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Biochemistry. 1984 Oct 9;23(21):5036-41.

Isoquinolinesulfonamides, novel and potent inhibitors of cyclic nucleotide dependent protein kinase and protein kinase C.


Naphthalenesulfonamides such as N-(6-amino-hexyl)-5-chloro-1-naphthalenesulfonamide (W-7) are potent calmodulin (CaM) antagonists and act upon several protein kinases at higher concentration. When the naphthalene ring was replaced by isoquinoline, the derivatives were no longer CaM antagonists but retained the ability to inhibit protein kinases, and some of the derivatives exhibited selective inhibition toward a certain protein kinase. cAMP-dependent, cGMP-dependent, and Ca2+-phospholipid-dependent (protein kinase C) protein kinases were inhibited significantly by addition of 10(-6) M N-[2-(methylamino)ethyl]-5-isoquinoline-sulfonamide (H-8) and 1-(5-isoquinolinylsulfonyl)-2-methylpiperazine (H-7). H-8 was the most active of the inhibitors in this series and inhibited more markedly cyclic nucleotide dependent protein kinases, than other kinases, while the derivative with the sulfonylpiperazine residue (H-7) was the most potent in inhibiting protein kinase C. Apparent Ki values of H-8 were 0.48 and 1.2 microM for cGMP-dependent and cAMP-dependent protein kinases, respectively, and the Ki value of H-7 for protein kinase C was 6 microM. Both the holoenzyme and the catalytic subunit (or fragment), which is active without an enzyme activator, are susceptible to these compounds with a similar concentration dependency, thereby indicating that the inhibitory effect is attributed to the direct interaction of the compound with the active center of the enzyme but not with the enzyme activator. The inhibitions were freely reversible and of the competitive type with respect to ATP and of the noncompetitive type with respect to the phosphate acceptor.(ABSTRACT TRUNCATED AT 250 WORDS).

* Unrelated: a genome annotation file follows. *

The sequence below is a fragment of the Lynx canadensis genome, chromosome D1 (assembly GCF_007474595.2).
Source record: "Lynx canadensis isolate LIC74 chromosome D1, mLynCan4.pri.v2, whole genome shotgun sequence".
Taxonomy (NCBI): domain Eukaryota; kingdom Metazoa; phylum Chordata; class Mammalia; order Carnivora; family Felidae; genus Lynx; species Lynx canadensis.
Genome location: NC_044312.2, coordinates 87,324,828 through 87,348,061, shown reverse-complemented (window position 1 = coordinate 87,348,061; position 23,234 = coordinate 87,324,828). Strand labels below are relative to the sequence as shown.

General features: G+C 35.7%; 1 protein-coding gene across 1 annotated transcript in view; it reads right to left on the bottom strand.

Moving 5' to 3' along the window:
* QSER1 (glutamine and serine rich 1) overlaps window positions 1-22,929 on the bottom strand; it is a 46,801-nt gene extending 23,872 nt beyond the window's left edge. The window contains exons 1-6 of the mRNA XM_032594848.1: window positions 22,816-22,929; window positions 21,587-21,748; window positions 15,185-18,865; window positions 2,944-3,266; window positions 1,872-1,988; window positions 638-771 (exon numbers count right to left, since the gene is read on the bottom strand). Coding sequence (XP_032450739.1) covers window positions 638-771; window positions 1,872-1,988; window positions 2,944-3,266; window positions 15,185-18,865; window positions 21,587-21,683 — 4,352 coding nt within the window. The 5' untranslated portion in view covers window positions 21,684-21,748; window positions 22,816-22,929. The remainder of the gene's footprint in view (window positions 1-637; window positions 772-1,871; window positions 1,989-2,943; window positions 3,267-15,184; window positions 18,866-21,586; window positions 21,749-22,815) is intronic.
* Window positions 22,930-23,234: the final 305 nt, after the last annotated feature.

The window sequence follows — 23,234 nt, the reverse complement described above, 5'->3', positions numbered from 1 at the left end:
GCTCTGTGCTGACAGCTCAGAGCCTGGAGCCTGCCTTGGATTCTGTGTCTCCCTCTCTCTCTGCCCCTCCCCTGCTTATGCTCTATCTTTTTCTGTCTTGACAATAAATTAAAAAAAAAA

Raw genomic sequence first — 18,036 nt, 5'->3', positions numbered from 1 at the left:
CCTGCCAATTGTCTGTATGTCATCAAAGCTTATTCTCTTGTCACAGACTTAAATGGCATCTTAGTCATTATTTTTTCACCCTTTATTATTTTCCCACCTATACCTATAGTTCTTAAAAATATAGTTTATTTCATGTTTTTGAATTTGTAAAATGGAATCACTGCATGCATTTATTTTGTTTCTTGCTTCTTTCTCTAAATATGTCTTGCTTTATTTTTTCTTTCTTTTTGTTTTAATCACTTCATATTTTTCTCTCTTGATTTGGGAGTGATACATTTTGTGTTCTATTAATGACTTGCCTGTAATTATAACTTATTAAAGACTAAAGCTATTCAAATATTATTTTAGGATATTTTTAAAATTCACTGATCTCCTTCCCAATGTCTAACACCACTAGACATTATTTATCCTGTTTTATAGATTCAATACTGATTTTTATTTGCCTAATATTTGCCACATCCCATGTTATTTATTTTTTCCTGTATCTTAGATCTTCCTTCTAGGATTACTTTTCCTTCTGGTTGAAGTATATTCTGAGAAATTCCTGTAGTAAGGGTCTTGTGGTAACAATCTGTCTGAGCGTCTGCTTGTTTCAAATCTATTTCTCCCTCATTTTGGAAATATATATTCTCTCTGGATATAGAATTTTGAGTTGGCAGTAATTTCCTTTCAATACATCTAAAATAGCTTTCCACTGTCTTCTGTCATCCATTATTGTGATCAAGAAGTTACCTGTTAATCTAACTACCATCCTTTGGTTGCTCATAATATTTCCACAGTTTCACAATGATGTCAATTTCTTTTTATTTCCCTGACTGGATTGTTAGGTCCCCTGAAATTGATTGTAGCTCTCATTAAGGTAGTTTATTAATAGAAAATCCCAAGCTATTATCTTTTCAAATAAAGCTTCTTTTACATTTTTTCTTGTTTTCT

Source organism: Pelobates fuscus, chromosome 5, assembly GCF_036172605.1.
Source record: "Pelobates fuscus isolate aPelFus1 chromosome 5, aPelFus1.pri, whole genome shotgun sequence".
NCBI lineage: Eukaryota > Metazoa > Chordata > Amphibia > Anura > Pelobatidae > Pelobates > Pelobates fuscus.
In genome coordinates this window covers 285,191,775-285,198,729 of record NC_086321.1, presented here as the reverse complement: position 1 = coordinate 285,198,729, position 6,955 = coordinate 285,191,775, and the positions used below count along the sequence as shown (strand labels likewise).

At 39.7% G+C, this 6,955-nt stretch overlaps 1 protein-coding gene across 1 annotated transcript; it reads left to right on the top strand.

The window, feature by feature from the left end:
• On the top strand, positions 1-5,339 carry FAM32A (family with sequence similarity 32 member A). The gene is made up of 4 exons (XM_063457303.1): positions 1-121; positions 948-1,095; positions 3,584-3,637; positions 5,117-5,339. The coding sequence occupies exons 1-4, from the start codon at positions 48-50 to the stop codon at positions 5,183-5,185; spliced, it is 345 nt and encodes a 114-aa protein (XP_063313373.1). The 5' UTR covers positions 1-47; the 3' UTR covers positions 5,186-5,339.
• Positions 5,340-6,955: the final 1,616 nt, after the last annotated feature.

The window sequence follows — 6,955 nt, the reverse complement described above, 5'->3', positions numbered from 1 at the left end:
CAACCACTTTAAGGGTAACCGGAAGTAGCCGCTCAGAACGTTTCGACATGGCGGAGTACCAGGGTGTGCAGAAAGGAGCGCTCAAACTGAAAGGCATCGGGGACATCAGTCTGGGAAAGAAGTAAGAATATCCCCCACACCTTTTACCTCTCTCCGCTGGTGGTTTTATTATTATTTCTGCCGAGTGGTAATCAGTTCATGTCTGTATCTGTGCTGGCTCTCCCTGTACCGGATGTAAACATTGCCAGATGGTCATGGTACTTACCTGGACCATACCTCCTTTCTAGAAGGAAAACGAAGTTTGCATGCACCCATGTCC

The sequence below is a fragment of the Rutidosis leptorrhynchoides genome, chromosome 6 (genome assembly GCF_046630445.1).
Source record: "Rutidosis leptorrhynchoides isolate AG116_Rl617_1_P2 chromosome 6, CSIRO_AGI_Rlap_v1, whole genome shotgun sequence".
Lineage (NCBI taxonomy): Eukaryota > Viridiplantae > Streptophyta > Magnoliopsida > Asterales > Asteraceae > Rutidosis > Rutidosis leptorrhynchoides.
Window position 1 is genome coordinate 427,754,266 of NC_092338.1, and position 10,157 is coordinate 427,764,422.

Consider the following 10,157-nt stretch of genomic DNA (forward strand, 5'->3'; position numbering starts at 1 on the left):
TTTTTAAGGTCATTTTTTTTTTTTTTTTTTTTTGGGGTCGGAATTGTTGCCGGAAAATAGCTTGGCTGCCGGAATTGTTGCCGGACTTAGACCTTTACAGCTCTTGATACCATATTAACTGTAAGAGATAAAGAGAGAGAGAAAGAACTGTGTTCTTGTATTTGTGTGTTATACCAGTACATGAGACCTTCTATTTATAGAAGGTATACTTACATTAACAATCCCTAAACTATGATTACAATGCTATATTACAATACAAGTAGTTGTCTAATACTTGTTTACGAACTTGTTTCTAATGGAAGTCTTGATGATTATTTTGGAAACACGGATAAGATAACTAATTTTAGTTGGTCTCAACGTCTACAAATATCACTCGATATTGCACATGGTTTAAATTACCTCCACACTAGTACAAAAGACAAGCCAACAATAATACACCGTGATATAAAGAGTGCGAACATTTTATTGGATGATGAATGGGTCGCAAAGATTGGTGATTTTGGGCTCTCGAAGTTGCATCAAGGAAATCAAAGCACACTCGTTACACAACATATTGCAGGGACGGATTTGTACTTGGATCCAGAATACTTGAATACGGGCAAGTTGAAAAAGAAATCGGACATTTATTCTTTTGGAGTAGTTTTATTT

[Indexed for MEDLINE]

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